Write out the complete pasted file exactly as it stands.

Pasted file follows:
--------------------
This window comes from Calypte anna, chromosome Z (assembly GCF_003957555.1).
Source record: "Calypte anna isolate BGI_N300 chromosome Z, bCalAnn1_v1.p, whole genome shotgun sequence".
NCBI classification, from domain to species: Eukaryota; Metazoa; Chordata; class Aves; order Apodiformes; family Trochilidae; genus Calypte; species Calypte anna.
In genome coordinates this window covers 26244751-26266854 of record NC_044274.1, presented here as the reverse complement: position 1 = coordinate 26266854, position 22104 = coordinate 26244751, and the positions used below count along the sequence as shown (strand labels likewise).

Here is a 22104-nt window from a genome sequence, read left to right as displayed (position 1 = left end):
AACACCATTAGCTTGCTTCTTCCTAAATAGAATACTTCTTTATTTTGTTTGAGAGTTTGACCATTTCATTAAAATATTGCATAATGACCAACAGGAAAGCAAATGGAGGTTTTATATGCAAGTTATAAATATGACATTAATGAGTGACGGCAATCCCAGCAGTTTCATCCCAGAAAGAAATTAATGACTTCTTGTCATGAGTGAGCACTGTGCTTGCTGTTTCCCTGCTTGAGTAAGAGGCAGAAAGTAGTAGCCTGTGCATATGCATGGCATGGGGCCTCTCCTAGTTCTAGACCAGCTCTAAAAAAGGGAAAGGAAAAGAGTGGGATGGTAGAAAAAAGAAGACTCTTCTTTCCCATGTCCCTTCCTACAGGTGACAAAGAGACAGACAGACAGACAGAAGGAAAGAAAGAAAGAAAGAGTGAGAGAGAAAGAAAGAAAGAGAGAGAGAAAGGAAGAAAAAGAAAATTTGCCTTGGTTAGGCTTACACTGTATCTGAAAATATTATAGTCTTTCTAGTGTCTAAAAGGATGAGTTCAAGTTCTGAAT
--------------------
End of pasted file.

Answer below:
This window comes from Calypte anna, chromosome Z (assembly GCF_003957555.1).
Source record: "Calypte anna isolate BGI_N300 chromosome Z, bCalAnn1_v1.p, whole genome shotgun sequence".
NCBI classification, from domain to species: Eukaryota; Metazoa; Chordata; class Aves; order Apodiformes; family Trochilidae; genus Calypte; species Calypte anna.
In genome coordinates this window covers 26244751-26266854 of record NC_044274.1, presented here as the reverse complement: position 1 = coordinate 26266854, position 22104 = coordinate 26244751, and the positions used below count along the sequence as shown (strand labels likewise).

Here is a 22104-nt window from a genome sequence, read left to right as displayed (position 1 = left end):
AACACCATTAGCTTGCTTCTTCCTAAATAGAATACTTCTTTATTTTGTTTGAGAGTTTGACCATTTCATTAAAATATTGCATAATGACCAACAGGAAAGCAAATGGAGGTTTTATATGCAAGTTATAAATATGACATTAATGAGTGACGGCAATCCCAGCAGTTTCATCCCAGAAAGAAATTAATGACTTCTTGTCATGAGTGAGCACTGTGCTTGCTGTTTCCCTGCTTGAGTAAGAGGCAGAAAGTAGTAGCCTGTGCATATGCATGGCATGGGGCCTCTCCTAGTTCTAGACCAGCTCTAAAAAAGGGAAAGGAAAAGAGTGGGATGGTAGAAAAAAGAAGACTCTTCTTTCCCATGTCCCTTCCTACAGGTGACAAAGAGACAGACAGACAGACAGAAGGAAAGAAAGAAAGAAAGAGTGAGAGAGAAAGAAAGAAAGAGAGAGAGAAAGGAAGAAAAAGAAAATTTGCCTTGGTTAGGCTTACACTGTATCTGAAAATATTATAGTCTTTCTAGTGTCTAAAAGGATGAGTTCAAGTTCTGAAT